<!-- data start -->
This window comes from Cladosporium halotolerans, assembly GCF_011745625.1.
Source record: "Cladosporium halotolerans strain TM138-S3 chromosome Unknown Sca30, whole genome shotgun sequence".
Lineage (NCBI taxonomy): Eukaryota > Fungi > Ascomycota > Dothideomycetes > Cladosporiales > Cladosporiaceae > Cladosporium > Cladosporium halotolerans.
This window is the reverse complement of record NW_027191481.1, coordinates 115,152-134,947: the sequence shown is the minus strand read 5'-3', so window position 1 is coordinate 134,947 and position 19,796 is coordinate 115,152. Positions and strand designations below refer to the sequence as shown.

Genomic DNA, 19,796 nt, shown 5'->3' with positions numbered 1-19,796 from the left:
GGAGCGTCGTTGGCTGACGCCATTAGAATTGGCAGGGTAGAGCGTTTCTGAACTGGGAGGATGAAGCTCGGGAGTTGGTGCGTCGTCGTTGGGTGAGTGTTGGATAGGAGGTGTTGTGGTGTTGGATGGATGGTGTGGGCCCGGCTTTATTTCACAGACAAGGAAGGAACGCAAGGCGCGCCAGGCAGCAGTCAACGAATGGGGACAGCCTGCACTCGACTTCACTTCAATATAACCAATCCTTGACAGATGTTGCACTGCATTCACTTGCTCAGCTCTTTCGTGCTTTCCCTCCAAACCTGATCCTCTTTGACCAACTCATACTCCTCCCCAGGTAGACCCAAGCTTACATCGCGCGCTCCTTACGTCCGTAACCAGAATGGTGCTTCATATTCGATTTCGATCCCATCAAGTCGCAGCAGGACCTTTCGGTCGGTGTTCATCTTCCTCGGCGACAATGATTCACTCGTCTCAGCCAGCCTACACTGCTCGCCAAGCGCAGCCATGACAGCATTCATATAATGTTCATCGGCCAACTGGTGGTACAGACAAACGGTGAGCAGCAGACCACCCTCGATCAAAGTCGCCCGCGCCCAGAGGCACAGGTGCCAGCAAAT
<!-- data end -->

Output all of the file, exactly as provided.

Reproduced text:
This window comes from Cladosporium halotolerans, assembly GCF_011745625.1.
Source record: "Cladosporium halotolerans strain TM138-S3 chromosome Unknown Sca30, whole genome shotgun sequence".
Lineage (NCBI taxonomy): Eukaryota > Fungi > Ascomycota > Dothideomycetes > Cladosporiales > Cladosporiaceae > Cladosporium > Cladosporium halotolerans.
This window is the reverse complement of record NW_027191481.1, coordinates 115,152-134,947: the sequence shown is the minus strand read 5'-3', so window position 1 is coordinate 134,947 and position 19,796 is coordinate 115,152. Positions and strand designations below refer to the sequence as shown.

Genomic DNA, 19,796 nt, shown 5'->3' with positions numbered 1-19,796 from the left:
GGAGCGTCGTTGGCTGACGCCATTAGAATTGGCAGGGTAGAGCGTTTCTGAACTGGGAGGATGAAGCTCGGGAGTTGGTGCGTCGTCGTTGGGTGAGTGTTGGATAGGAGGTGTTGTGGTGTTGGATGGATGGTGTGGGCCCGGCTTTATTTCACAGACAAGGAAGGAACGCAAGGCGCGCCAGGCAGCAGTCAACGAATGGGGACAGCCTGCACTCGACTTCACTTCAATATAACCAATCCTTGACAGATGTTGCACTGCATTCACTTGCTCAGCTCTTTCGTGCTTTCCCTCCAAACCTGATCCTCTTTGACCAACTCATACTCCTCCCCAGGTAGACCCAAGCTTACATCGCGCGCTCCTTACGTCCGTAACCAGAATGGTGCTTCATATTCGATTTCGATCCCATCAAGTCGCAGCAGGACCTTTCGGTCGGTGTTCATCTTCCTCGGCGACAATGATTCACTCGTCTCAGCCAGCCTACACTGCTCGCCAAGCGCAGCCATGACAGCATTCATATAATGTTCATCGGCCAACTGGTGGTACAGACAAACGGTGAGCAGCAGACCACCCTCGATCAAAGTCGCCCGCGCCCAGAGGCACAGGTGCCAGCAAAT